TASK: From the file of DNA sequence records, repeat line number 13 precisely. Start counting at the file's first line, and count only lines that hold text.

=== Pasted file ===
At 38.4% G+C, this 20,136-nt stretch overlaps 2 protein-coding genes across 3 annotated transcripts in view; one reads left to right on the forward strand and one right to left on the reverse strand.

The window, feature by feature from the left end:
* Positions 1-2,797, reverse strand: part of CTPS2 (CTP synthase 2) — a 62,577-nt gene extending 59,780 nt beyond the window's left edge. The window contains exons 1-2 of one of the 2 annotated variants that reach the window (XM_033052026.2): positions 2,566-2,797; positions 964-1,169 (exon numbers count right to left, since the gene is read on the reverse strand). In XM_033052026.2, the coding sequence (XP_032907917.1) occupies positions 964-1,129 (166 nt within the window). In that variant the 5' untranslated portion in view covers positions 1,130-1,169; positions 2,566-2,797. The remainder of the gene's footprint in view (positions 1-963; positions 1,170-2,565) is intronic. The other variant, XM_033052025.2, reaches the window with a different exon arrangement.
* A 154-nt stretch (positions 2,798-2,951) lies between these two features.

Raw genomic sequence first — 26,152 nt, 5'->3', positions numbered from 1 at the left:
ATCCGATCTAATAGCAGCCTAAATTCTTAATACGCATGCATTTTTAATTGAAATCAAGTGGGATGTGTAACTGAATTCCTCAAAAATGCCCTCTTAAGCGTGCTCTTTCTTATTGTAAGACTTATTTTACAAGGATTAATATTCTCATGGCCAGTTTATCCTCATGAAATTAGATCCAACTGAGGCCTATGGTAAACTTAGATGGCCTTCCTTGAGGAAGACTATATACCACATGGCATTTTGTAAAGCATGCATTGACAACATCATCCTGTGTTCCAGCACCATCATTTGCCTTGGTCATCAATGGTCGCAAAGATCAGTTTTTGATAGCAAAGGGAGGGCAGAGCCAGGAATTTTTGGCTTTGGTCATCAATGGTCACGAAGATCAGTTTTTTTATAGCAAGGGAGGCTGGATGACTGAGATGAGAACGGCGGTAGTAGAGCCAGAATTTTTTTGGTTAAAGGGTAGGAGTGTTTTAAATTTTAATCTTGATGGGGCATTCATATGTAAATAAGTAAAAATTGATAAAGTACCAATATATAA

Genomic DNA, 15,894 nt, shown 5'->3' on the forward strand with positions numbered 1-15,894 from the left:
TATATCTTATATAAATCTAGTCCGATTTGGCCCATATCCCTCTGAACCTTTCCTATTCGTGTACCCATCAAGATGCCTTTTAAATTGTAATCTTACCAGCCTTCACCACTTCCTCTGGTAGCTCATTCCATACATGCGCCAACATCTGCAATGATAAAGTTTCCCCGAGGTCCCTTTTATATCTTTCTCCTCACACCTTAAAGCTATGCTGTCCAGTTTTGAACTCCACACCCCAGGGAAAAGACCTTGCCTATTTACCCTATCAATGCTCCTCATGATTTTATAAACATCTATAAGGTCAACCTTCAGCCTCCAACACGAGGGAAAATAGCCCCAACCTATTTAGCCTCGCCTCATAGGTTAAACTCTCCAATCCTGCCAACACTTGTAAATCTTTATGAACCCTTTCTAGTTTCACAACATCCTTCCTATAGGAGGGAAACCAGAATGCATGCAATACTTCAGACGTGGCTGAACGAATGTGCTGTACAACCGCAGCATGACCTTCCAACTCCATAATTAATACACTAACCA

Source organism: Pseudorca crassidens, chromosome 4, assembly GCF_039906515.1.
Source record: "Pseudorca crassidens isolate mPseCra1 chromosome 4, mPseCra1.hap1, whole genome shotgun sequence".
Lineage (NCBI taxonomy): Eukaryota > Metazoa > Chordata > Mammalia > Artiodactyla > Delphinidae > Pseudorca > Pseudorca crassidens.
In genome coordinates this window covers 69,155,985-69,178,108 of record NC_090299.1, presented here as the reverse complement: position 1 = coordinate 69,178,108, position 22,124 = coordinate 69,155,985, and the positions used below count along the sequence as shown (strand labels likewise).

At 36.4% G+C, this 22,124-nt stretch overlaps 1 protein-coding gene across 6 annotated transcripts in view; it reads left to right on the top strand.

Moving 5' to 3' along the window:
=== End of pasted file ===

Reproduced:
At 36.4% G+C, this 22,124-nt stretch overlaps 1 protein-coding gene across 6 annotated transcripts in view; it reads left to right on the top strand.